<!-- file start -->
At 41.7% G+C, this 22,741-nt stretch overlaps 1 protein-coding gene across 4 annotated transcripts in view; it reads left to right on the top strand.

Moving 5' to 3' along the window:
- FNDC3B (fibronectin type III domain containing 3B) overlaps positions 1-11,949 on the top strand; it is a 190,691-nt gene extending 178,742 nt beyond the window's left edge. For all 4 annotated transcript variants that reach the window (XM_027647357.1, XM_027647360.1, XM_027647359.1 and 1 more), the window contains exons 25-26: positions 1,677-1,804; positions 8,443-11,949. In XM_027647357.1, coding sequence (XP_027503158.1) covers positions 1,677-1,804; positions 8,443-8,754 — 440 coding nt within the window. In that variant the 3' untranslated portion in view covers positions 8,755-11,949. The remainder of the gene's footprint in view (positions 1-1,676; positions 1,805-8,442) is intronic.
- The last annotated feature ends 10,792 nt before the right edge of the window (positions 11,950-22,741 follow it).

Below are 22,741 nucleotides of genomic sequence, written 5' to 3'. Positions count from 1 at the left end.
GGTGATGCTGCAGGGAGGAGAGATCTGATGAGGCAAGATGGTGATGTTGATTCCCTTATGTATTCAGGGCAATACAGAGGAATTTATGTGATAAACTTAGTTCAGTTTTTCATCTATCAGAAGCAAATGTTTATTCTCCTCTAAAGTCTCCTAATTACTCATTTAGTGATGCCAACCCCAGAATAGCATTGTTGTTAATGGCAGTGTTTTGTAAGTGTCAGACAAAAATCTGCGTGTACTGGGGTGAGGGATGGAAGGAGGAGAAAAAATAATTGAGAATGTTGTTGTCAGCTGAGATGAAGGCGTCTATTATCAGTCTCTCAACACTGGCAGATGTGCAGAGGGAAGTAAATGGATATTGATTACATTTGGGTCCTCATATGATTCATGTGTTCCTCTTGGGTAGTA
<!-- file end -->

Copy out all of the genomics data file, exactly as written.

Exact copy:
At 41.7% G+C, this 22,741-nt stretch overlaps 1 protein-coding gene across 4 annotated transcripts in view; it reads left to right on the top strand.

Moving 5' to 3' along the window:
- FNDC3B (fibronectin type III domain containing 3B) overlaps positions 1-11,949 on the top strand; it is a 190,691-nt gene extending 178,742 nt beyond the window's left edge. For all 4 annotated transcript variants that reach the window (XM_027647357.1, XM_027647360.1, XM_027647359.1 and 1 more), the window contains exons 25-26: positions 1,677-1,804; positions 8,443-11,949. In XM_027647357.1, coding sequence (XP_027503158.1) covers positions 1,677-1,804; positions 8,443-8,754 — 440 coding nt within the window. In that variant the 3' untranslated portion in view covers positions 8,755-11,949. The remainder of the gene's footprint in view (positions 1-1,676; positions 1,805-8,442) is intronic.
- The last annotated feature ends 10,792 nt before the right edge of the window (positions 11,950-22,741 follow it).

Below are 22,741 nucleotides of genomic sequence, written 5' to 3'. Positions count from 1 at the left end.
GGTGATGCTGCAGGGAGGAGAGATCTGATGAGGCAAGATGGTGATGTTGATTCCCTTATGTATTCAGGGCAATACAGAGGAATTTATGTGATAAACTTAGTTCAGTTTTTCATCTATCAGAAGCAAATGTTTATTCTCCTCTAAAGTCTCCTAATTACTCATTTAGTGATGCCAACCCCAGAATAGCATTGTTGTTAATGGCAGTGTTTTGTAAGTGTCAGACAAAAATCTGCGTGTACTGGGGTGAGGGATGGAAGGAGGAGAAAAAATAATTGAGAATGTTGTTGTCAGCTGAGATGAAGGCGTCTATTATCAGTCTCTCAACACTGGCAGATGTGCAGAGGGAAGTAAATGGATATTGATTACATTTGGGTCCTCATATGATTCATGTGTTCCTCTTGGGTAGTA